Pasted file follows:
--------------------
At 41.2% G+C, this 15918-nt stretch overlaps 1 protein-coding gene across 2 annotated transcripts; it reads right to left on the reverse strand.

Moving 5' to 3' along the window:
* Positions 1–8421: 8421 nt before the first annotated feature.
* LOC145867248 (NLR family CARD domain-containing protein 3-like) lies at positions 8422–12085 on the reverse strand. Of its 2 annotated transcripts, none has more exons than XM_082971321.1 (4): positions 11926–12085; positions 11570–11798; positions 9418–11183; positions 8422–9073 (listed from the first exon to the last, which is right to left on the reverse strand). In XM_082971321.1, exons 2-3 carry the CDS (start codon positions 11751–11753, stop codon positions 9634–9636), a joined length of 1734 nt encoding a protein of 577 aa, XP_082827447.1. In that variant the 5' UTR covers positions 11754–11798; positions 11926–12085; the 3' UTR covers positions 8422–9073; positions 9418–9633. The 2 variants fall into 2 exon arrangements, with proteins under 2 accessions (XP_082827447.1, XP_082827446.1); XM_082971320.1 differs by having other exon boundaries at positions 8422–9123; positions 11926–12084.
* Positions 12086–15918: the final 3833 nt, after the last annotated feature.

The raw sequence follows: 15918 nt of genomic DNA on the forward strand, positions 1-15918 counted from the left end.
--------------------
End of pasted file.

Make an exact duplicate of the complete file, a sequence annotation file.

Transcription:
At 41.2% G+C, this 15918-nt stretch overlaps 1 protein-coding gene across 2 annotated transcripts; it reads right to left on the reverse strand.

Moving 5' to 3' along the window:
* Positions 1–8421: 8421 nt before the first annotated feature.
* LOC145867248 (NLR family CARD domain-containing protein 3-like) lies at positions 8422–12085 on the reverse strand. Of its 2 annotated transcripts, none has more exons than XM_082971321.1 (4): positions 11926–12085; positions 11570–11798; positions 9418–11183; positions 8422–9073 (listed from the first exon to the last, which is right to left on the reverse strand). In XM_082971321.1, exons 2-3 carry the CDS (start codon positions 11751–11753, stop codon positions 9634–9636), a joined length of 1734 nt encoding a protein of 577 aa, XP_082827447.1. In that variant the 5' UTR covers positions 11754–11798; positions 11926–12085; the 3' UTR covers positions 8422–9073; positions 9418–9633. The 2 variants fall into 2 exon arrangements, with proteins under 2 accessions (XP_082827447.1, XP_082827446.1); XM_082971320.1 differs by having other exon boundaries at positions 8422–9123; positions 11926–12084.
* Positions 12086–15918: the final 3833 nt, after the last annotated feature.

The raw sequence follows: 15918 nt of genomic DNA on the forward strand, positions 1-15918 counted from the left end.